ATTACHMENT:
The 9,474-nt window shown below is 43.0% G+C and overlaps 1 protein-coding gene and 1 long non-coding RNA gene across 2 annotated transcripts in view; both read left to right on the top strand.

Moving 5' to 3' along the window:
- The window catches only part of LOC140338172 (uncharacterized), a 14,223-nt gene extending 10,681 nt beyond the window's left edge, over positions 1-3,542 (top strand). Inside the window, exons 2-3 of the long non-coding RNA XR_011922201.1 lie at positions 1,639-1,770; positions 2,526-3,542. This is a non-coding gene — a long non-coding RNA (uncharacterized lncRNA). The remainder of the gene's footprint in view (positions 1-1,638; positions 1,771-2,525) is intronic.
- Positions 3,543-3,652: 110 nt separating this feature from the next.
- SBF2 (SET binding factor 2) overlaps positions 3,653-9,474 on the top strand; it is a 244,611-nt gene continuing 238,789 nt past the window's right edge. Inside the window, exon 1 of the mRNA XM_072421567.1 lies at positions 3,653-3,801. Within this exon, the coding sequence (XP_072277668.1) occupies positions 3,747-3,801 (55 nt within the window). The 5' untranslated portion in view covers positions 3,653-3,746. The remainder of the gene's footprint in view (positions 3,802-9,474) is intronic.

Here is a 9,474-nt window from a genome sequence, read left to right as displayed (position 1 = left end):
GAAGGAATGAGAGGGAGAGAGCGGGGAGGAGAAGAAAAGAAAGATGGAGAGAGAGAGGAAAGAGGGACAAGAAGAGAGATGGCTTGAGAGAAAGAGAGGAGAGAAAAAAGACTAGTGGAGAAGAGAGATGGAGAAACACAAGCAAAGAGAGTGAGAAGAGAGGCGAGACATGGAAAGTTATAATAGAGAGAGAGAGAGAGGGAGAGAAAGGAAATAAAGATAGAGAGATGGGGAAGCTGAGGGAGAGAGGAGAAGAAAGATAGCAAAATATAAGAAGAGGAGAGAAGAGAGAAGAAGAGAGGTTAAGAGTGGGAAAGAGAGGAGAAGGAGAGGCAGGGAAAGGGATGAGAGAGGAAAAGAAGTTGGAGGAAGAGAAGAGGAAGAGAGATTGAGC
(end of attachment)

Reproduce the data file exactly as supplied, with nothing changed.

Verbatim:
The 9,474-nt window shown below is 43.0% G+C and overlaps 1 protein-coding gene and 1 long non-coding RNA gene across 2 annotated transcripts in view; both read left to right on the top strand.

Moving 5' to 3' along the window:
- The window catches only part of LOC140338172 (uncharacterized), a 14,223-nt gene extending 10,681 nt beyond the window's left edge, over positions 1-3,542 (top strand). Inside the window, exons 2-3 of the long non-coding RNA XR_011922201.1 lie at positions 1,639-1,770; positions 2,526-3,542. This is a non-coding gene — a long non-coding RNA (uncharacterized lncRNA). The remainder of the gene's footprint in view (positions 1-1,638; positions 1,771-2,525) is intronic.
- Positions 3,543-3,652: 110 nt separating this feature from the next.
- SBF2 (SET binding factor 2) overlaps positions 3,653-9,474 on the top strand; it is a 244,611-nt gene continuing 238,789 nt past the window's right edge. Inside the window, exon 1 of the mRNA XM_072421567.1 lies at positions 3,653-3,801. Within this exon, the coding sequence (XP_072277668.1) occupies positions 3,747-3,801 (55 nt within the window). The 5' untranslated portion in view covers positions 3,653-3,746. The remainder of the gene's footprint in view (positions 3,802-9,474) is intronic.

Here is a 9,474-nt window from a genome sequence, read left to right as displayed (position 1 = left end):
GAAGGAATGAGAGGGAGAGAGCGGGGAGGAGAAGAAAAGAAAGATGGAGAGAGAGAGGAAAGAGGGACAAGAAGAGAGATGGCTTGAGAGAAAGAGAGGAGAGAAAAAAGACTAGTGGAGAAGAGAGATGGAGAAACACAAGCAAAGAGAGTGAGAAGAGAGGCGAGACATGGAAAGTTATAATAGAGAGAGAGAGAGAGGGAGAGAAAGGAAATAAAGATAGAGAGATGGGGAAGCTGAGGGAGAGAGGAGAAGAAAGATAGCAAAATATAAGAAGAGGAGAGAAGAGAGAAGAAGAGAGGTTAAGAGTGGGAAAGAGAGGAGAAGGAGAGGCAGGGAAAGGGATGAGAGAGGAAAAGAAGTTGGAGGAAGAGAAGAGGAAGAGAGATTGAGC